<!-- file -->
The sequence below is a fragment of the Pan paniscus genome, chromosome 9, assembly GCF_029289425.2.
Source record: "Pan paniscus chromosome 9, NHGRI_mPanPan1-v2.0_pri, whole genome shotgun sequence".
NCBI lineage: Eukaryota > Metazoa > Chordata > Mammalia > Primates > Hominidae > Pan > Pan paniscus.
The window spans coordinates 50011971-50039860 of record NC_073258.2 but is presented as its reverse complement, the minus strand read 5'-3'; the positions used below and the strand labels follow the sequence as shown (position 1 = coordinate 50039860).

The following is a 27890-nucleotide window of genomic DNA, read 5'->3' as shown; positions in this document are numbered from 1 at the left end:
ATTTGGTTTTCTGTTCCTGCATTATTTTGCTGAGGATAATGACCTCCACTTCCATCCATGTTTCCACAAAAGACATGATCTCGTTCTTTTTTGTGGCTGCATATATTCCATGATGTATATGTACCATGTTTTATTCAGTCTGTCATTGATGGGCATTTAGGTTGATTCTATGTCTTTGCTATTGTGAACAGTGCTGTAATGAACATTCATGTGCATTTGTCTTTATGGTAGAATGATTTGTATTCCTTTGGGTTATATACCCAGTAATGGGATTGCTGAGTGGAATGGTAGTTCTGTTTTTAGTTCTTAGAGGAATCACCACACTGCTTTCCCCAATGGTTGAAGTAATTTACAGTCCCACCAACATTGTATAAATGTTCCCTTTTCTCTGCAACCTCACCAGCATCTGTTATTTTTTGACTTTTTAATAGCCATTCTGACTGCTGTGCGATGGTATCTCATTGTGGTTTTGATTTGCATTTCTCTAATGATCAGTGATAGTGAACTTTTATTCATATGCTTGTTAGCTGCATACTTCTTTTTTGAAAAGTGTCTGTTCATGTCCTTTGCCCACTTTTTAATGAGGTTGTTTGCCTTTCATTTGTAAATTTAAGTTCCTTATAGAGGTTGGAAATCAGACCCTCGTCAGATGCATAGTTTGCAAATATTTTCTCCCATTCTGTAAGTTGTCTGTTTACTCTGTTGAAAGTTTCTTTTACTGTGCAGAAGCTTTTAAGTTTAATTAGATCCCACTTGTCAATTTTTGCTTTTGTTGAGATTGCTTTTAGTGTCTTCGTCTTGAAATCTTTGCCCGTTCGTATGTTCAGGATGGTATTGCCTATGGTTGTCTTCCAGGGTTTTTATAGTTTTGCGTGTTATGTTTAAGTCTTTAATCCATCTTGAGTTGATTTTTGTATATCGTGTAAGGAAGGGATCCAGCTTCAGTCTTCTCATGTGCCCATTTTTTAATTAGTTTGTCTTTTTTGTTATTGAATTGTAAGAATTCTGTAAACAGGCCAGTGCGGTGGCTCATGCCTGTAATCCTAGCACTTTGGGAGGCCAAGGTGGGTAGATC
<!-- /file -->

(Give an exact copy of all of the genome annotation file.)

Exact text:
The sequence below is a fragment of the Pan paniscus genome, chromosome 9, assembly GCF_029289425.2.
Source record: "Pan paniscus chromosome 9, NHGRI_mPanPan1-v2.0_pri, whole genome shotgun sequence".
NCBI lineage: Eukaryota > Metazoa > Chordata > Mammalia > Primates > Hominidae > Pan > Pan paniscus.
The window spans coordinates 50011971-50039860 of record NC_073258.2 but is presented as its reverse complement, the minus strand read 5'-3'; the positions used below and the strand labels follow the sequence as shown (position 1 = coordinate 50039860).

The following is a 27890-nucleotide window of genomic DNA, read 5'->3' as shown; positions in this document are numbered from 1 at the left end:
ATTTGGTTTTCTGTTCCTGCATTATTTTGCTGAGGATAATGACCTCCACTTCCATCCATGTTTCCACAAAAGACATGATCTCGTTCTTTTTTGTGGCTGCATATATTCCATGATGTATATGTACCATGTTTTATTCAGTCTGTCATTGATGGGCATTTAGGTTGATTCTATGTCTTTGCTATTGTGAACAGTGCTGTAATGAACATTCATGTGCATTTGTCTTTATGGTAGAATGATTTGTATTCCTTTGGGTTATATACCCAGTAATGGGATTGCTGAGTGGAATGGTAGTTCTGTTTTTAGTTCTTAGAGGAATCACCACACTGCTTTCCCCAATGGTTGAAGTAATTTACAGTCCCACCAACATTGTATAAATGTTCCCTTTTCTCTGCAACCTCACCAGCATCTGTTATTTTTTGACTTTTTAATAGCCATTCTGACTGCTGTGCGATGGTATCTCATTGTGGTTTTGATTTGCATTTCTCTAATGATCAGTGATAGTGAACTTTTATTCATATGCTTGTTAGCTGCATACTTCTTTTTTGAAAAGTGTCTGTTCATGTCCTTTGCCCACTTTTTAATGAGGTTGTTTGCCTTTCATTTGTAAATTTAAGTTCCTTATAGAGGTTGGAAATCAGACCCTCGTCAGATGCATAGTTTGCAAATATTTTCTCCCATTCTGTAAGTTGTCTGTTTACTCTGTTGAAAGTTTCTTTTACTGTGCAGAAGCTTTTAAGTTTAATTAGATCCCACTTGTCAATTTTTGCTTTTGTTGAGATTGCTTTTAGTGTCTTCGTCTTGAAATCTTTGCCCGTTCGTATGTTCAGGATGGTATTGCCTATGGTTGTCTTCCAGGGTTTTTATAGTTTTGCGTGTTATGTTTAAGTCTTTAATCCATCTTGAGTTGATTTTTGTATATCGTGTAAGGAAGGGATCCAGCTTCAGTCTTCTCATGTGCCCATTTTTTAATTAGTTTGTCTTTTTTGTTATTGAATTGTAAGAATTCTGTAAACAGGCCAGTGCGGTGGCTCATGCCTGTAATCCTAGCACTTTGGGAGGCCAAGGTGGGTAGATC